Blood glucose control throughout pregnancy
Blood sugar control is important throughout pregnancy but for different reasons. In the early stages of pregnancy it is important for the healthy development of the foetus and in the later stages, it is important to avoid hyperglycaemia because of the impact on the baby’s metabolism.
Excess glucose in the mother’s circulation easily passes through the placenta to the baby and it is as if it is eating sweets all the time. This stimulates insulin production in the baby, insulin is a potent growth hormone and so fat is deposited which can result in a large baby which can lead to complications at delivery because the baby will not easily fit through the birth canal. After delivery the baby still produces large amounts of insulin which can result in the new born baby being hypoglycaemic. The hypoglycaemia can be dealt with by the paediatrician.
The first trimester – the first 3 months
Low blood sugars are more common during the first 3 months of pregnancy because the baby begins to feed off the mother’s glucose stores. In addition to this, the hormones are working hard to create the placenta and this can make it hard to control blood sugars. So it is important to blood test frequently and be prepared for unexpected hypos. Sometimes during this period the symptoms of hypos may change and you may not always recognise them, so it is advisable to warn friends and work colleagues about the signs of hypos. If you don’t already have glucagon for emergencies, then it may be a good idea to discuss this with your doctor. Glucagon is an emergency drug/hormone that is injected if you have a severe hypo and are unconscious and so cannot eat or drink. It works by making the liver release its own stores of glucose.
Morning sickness is common in 70% of pregnant women. It is worse on an empty stomach and some women find that eating a cracker or something similar may help. It may also help to make sure that you have a bedtime snack with protein and carbohydrate. Sometimes eating smaller and more frequent meals helps. If morning sickness is a real problem, you should discuss this with your dietitian. If it is so severe that you are vomiting up to 10 times a day, then you should call your doctor because there is a risk of ketoacidosis [very high blood sugars that are out of control].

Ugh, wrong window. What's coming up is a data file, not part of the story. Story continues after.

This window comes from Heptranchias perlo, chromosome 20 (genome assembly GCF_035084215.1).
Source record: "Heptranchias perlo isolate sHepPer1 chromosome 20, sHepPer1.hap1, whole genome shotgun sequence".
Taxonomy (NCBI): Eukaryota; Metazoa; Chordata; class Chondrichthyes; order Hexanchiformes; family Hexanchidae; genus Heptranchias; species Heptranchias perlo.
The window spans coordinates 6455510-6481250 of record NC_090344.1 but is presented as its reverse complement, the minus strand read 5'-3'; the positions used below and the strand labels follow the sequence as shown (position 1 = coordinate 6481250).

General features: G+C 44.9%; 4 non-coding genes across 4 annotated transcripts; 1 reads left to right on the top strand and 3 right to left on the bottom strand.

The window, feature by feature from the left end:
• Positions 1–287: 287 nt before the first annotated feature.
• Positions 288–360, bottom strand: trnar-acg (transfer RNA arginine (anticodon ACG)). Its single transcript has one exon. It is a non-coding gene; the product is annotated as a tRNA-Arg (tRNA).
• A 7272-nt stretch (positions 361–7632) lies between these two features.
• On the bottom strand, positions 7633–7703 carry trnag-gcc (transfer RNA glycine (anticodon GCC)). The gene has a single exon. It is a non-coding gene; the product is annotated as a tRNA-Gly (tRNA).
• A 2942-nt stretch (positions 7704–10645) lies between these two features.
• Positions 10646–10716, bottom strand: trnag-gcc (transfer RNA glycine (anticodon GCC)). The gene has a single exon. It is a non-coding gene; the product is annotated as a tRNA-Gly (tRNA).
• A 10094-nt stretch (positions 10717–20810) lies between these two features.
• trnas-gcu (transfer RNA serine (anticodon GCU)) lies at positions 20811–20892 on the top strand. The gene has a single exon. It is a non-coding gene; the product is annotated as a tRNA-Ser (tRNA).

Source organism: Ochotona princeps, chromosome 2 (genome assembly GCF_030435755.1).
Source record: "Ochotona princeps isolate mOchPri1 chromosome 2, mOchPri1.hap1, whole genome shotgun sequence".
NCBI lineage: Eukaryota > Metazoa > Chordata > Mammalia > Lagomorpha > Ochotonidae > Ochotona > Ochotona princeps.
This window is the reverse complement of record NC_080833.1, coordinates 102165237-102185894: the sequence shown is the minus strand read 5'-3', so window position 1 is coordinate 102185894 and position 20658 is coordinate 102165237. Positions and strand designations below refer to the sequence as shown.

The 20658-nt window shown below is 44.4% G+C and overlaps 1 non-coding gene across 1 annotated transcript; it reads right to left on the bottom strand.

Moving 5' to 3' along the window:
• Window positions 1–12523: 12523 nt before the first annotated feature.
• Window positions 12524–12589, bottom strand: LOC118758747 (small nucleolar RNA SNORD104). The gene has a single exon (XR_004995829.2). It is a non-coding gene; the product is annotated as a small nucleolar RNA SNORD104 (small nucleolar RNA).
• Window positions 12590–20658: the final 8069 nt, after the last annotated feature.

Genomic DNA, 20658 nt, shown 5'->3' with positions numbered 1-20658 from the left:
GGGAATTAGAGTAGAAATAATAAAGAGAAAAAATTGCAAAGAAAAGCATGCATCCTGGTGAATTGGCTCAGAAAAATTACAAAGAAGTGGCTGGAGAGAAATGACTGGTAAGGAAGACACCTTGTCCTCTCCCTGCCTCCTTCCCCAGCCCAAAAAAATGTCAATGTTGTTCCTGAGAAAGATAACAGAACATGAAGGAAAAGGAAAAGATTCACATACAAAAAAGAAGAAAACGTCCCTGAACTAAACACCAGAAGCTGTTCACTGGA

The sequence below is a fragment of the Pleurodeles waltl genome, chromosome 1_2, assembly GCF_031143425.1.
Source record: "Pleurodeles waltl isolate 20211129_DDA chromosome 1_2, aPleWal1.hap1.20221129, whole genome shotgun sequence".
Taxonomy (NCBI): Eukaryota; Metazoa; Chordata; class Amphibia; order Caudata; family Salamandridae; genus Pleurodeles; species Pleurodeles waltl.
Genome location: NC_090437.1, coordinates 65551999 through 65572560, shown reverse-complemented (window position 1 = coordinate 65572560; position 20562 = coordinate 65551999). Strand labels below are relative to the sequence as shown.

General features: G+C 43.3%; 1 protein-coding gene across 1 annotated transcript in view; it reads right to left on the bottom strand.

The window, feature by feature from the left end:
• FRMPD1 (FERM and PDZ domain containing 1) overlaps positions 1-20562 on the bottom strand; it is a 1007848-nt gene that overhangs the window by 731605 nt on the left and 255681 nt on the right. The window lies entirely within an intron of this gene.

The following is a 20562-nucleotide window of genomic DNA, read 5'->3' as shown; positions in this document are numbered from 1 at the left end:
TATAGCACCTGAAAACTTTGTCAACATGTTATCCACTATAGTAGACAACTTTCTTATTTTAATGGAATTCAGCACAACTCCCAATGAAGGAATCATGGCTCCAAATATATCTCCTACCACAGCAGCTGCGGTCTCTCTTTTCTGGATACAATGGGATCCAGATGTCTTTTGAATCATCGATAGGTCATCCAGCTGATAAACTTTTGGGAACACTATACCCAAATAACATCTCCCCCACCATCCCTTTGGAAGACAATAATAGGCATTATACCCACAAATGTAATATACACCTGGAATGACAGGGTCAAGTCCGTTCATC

The doses of insulin you need may change frequently because of the body’s hormone activity during this time. It may also be necessary to change your insulin regime – your meal times and injection times.
The second and third trimesters [4 to 9 months]
During this time insulin requirements usually increase and could be as high as two or three times your normal daily amount. This is because the placenta produces a hormone that makes it more difficult for the insulin to work. So frequent testing and dose adjustments when necessary, are essential. Once the baby is born, insulin requirements quickly drop back to normal.
During this time the doctors will continue to monitor your blood glucose levels, blood pressure and kidney function. Some women with and without diabetes develop high blood pressure and oedema [fluid retention causing swelling] during the latter part of their pregnancy. If this is left untreated it can lead to pre-eclampsia which puts both mother and baby at risk.
Many women with diabetes go into labour on their own and delivery is normal but this depends largely on the baby’s size and position. Women with diabetes tend to have bigger babies and so if the baby is large it may have problems moving safely through the birth canal. This is one of the reasons the healthcare team monitor the health and size of the baby very closely. If the baby is large then labour may be induced.
The decision to induce labour is usually taken after 36 weeks and this will depend on the baby’s size, the maturity of its lungs, the health of the placenta and the mother’s health.
If the baby is too large or the health of mother and baby is at risk then a Caesarian section will be carried out. This is much more common in women with diabetes than in women without diabetes.
There is an interesting diabetes and pregnancy case study on the NHS Choices website: